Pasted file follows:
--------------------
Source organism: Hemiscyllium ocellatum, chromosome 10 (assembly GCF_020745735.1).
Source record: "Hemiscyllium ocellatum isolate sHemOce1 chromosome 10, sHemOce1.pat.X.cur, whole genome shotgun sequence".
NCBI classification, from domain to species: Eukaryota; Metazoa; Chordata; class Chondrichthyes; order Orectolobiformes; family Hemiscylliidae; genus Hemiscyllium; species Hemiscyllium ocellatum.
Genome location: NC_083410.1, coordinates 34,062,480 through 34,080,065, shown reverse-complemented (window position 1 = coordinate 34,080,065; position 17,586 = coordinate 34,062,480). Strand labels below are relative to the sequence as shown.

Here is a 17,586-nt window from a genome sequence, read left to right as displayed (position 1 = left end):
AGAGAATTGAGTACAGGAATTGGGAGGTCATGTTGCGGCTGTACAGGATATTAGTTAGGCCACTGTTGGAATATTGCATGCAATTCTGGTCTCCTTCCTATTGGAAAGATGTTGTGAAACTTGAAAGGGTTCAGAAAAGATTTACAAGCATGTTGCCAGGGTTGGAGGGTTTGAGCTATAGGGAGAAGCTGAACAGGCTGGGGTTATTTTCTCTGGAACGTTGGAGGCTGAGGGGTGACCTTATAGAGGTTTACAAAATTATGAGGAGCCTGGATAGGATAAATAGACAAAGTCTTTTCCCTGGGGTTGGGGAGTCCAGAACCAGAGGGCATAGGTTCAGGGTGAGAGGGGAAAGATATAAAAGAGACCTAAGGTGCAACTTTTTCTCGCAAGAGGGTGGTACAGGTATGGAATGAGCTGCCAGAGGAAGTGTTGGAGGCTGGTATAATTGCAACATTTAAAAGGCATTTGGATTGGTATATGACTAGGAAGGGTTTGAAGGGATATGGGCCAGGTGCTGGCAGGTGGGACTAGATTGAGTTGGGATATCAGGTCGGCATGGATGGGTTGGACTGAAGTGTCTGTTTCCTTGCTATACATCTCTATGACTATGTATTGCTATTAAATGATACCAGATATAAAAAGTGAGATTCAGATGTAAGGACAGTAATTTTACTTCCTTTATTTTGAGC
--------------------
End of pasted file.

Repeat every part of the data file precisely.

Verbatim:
Source organism: Hemiscyllium ocellatum, chromosome 10 (assembly GCF_020745735.1).
Source record: "Hemiscyllium ocellatum isolate sHemOce1 chromosome 10, sHemOce1.pat.X.cur, whole genome shotgun sequence".
NCBI classification, from domain to species: Eukaryota; Metazoa; Chordata; class Chondrichthyes; order Orectolobiformes; family Hemiscylliidae; genus Hemiscyllium; species Hemiscyllium ocellatum.
Genome location: NC_083410.1, coordinates 34,062,480 through 34,080,065, shown reverse-complemented (window position 1 = coordinate 34,080,065; position 17,586 = coordinate 34,062,480). Strand labels below are relative to the sequence as shown.

Here is a 17,586-nt window from a genome sequence, read left to right as displayed (position 1 = left end):
AGAGAATTGAGTACAGGAATTGGGAGGTCATGTTGCGGCTGTACAGGATATTAGTTAGGCCACTGTTGGAATATTGCATGCAATTCTGGTCTCCTTCCTATTGGAAAGATGTTGTGAAACTTGAAAGGGTTCAGAAAAGATTTACAAGCATGTTGCCAGGGTTGGAGGGTTTGAGCTATAGGGAGAAGCTGAACAGGCTGGGGTTATTTTCTCTGGAACGTTGGAGGCTGAGGGGTGACCTTATAGAGGTTTACAAAATTATGAGGAGCCTGGATAGGATAAATAGACAAAGTCTTTTCCCTGGGGTTGGGGAGTCCAGAACCAGAGGGCATAGGTTCAGGGTGAGAGGGGAAAGATATAAAAGAGACCTAAGGTGCAACTTTTTCTCGCAAGAGGGTGGTACAGGTATGGAATGAGCTGCCAGAGGAAGTGTTGGAGGCTGGTATAATTGCAACATTTAAAAGGCATTTGGATTGGTATATGACTAGGAAGGGTTTGAAGGGATATGGGCCAGGTGCTGGCAGGTGGGACTAGATTGAGTTGGGATATCAGGTCGGCATGGATGGGTTGGACTGAAGTGTCTGTTTCCTTGCTATACATCTCTATGACTATGTATTGCTATTAAATGATACCAGATATAAAAAGTGAGATTCAGATGTAAGGACAGTAATTTTACTTCCTTTATTTTGAGC